August 6, 2016
The center of town in Mbabane is chock-a-block with modern glass and chrome buildings, shopping malls and KFC featuring prominently. Yet a bare five minutes on the road I see sheep grazing on the hillsides next to small huts, their tin roofs held down with piles of bricks and stones. The roads are modern tarmacked ones but just beyond are dirt roads leading off to small huts in the valley. Along the length of Ezulwini valley are cranes lining the single highway and men in hardhats busy bringing up slick new buildings. And next to the highway a man walks by dressed traditionally with cloth wrapped around his waist, an animal skin headband and beads criss-crossing his bare torso. In a bar in the modern shopping complex among other patrons dressed in the usual western wear is another man dressed traditionally nursing a beer and poring over his iphone. Not far away in Manzini an open air market is frantically busy, humming with people pawing through piles of clothes send by donation organizations like Goodwill and the like.
Looming over the valley is the Execution Rock, traditionally a place where wrong-doers were put to death by pushing them over the edge. It was used in the not-too-distant past and according to some may well be used again. Down the road barely a couple of kilometers away is a (supposedly) five-star resort complete with spas and Jacuzzis and masseuse. At the other end of the valley is a brand new shopping mall lined with stores, mannequins and clothing that have virtually no difference from others in any part of the developed world.
The contrast is even more marked judging by the articles printed in the in newspapers. The Times of Swaziland reports on the four-day Sibaya, or the People’s Parliament with stories that could well have been published in Ripley’s Believe it or Not. Making headlines, a priest of a village is accused of cutting out photos of the King, piercing the photos with needles and putting them in a pot while muttering spells. Severe punishment is a certainty even death penalty according to some commenters. Another story taking center-page is of an upstanding member of the community reporting that the drought experienced by the country is a direct result of the disrespect shown by Swazis toward their King. Two half pages are devoted to the story of a sacred rock from the Mdzimba mountains, propitiated with ancestor worship that is moved, to be placed prominently on the main road in front of the Royal Palace. Other articles are devoted to the status of trade relations with the neighbouring countries and efforts to boost them. Of the failed one-room houses that was the scheme of one of the ministers. Of how thugs harass and rob the tenants of yet another development complex.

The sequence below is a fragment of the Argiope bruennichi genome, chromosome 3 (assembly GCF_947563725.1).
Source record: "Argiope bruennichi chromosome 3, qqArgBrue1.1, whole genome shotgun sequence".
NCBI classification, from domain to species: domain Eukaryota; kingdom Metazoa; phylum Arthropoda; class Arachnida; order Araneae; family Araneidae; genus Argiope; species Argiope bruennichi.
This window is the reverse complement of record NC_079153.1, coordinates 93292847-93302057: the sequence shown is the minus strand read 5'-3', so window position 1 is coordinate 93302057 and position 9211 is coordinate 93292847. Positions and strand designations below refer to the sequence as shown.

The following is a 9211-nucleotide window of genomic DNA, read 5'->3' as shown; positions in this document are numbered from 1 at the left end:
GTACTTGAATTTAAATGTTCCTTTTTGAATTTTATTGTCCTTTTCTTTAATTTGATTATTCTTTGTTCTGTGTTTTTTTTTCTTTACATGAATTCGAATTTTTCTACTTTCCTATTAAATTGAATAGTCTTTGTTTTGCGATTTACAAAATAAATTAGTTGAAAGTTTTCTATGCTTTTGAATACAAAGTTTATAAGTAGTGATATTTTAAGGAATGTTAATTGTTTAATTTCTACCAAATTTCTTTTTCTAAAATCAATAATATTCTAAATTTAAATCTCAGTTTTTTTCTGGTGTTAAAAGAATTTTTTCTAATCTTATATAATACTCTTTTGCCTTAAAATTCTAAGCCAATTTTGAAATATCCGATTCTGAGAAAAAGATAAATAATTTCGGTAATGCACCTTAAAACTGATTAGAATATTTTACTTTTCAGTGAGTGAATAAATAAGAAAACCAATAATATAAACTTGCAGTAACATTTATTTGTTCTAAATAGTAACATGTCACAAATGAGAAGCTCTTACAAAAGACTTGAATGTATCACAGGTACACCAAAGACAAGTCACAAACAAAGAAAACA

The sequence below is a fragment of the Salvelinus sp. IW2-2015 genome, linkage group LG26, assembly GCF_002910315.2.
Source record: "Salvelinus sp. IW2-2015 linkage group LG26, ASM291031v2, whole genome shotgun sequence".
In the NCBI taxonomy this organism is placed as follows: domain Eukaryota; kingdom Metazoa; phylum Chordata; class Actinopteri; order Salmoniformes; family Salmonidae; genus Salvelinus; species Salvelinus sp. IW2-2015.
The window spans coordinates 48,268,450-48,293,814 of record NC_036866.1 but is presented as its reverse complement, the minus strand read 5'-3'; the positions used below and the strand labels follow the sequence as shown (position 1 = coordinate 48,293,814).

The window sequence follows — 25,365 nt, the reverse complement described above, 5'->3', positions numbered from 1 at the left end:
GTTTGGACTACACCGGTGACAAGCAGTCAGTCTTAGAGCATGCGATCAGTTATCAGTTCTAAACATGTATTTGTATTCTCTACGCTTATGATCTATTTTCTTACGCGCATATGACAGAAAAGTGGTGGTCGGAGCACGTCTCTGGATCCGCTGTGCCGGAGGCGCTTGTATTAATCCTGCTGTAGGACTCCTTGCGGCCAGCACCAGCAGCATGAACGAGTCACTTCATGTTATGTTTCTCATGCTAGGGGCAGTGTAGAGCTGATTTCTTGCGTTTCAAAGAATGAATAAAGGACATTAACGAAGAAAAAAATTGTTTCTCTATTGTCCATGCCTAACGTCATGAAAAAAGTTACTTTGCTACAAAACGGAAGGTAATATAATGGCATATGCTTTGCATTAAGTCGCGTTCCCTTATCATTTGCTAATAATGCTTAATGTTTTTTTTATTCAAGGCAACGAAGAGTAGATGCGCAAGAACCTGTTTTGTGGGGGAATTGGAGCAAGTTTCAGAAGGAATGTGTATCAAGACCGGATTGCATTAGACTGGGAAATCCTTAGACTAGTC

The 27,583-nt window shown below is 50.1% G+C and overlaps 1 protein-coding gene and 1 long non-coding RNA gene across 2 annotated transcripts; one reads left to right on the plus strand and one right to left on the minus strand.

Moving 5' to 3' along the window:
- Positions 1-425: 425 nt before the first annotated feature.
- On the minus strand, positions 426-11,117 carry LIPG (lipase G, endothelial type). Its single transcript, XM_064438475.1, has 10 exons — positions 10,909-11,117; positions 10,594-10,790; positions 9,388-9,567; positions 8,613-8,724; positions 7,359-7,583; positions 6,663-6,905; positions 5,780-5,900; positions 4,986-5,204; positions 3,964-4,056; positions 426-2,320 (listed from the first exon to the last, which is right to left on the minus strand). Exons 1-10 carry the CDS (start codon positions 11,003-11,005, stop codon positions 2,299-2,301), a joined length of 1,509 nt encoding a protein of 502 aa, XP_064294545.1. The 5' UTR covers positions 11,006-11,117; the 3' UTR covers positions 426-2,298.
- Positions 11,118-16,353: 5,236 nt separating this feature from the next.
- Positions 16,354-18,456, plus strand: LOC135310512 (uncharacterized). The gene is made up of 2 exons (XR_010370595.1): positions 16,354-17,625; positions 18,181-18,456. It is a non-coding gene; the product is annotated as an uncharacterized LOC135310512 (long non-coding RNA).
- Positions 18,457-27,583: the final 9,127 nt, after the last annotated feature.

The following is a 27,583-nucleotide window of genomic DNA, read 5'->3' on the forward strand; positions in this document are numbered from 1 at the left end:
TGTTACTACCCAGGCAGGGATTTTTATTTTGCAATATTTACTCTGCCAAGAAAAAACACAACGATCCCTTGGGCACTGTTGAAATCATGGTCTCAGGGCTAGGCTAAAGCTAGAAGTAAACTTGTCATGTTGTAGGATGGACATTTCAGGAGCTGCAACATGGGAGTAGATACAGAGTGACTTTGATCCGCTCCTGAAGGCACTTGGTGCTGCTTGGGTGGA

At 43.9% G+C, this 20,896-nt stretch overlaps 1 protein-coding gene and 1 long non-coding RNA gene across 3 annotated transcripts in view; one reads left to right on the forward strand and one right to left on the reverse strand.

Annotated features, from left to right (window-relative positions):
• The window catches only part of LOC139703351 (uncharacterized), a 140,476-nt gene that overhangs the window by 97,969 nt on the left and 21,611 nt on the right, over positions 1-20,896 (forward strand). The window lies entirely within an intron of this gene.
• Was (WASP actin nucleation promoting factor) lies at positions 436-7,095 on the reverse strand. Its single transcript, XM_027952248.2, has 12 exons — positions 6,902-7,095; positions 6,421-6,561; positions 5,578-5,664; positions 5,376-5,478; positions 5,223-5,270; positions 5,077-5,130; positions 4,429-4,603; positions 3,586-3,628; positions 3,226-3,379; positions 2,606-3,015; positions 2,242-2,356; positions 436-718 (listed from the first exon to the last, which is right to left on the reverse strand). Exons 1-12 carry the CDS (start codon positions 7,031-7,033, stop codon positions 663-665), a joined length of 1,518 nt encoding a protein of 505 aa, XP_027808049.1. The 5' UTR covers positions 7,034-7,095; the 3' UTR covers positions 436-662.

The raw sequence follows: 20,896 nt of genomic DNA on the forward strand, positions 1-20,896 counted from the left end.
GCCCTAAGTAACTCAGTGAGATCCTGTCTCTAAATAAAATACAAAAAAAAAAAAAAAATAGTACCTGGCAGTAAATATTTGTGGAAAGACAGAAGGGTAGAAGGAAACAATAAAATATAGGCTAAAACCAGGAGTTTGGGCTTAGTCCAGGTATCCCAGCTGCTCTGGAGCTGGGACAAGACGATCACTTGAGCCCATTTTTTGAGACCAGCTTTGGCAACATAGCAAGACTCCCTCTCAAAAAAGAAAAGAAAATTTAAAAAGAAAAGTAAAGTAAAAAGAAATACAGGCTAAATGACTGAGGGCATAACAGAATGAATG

The Royal Palace is a building which bears an uncanny resemblance to a Soviet weapons silo and is likely the only royal palace in the world to boast a cattle byre on its grounds. It is here that the four-day Sibaya is held. People stream to it dressed in both western as well as traditional clothes. There are no seats, tables or podiums. Nor are there any facilities. People sit on the dry stubbly ground, their legs decorously outstretched in front of them. Some lean on the woodpile next to the byre. Those speaking do so sitting on the ground as well, holding forth over a microphone. This is no small gathering; there are reportedly a couple of thousand or more attendees. There are locals, people from distant villages, members of the parliament and diplomats from a scattering of foreign consulates.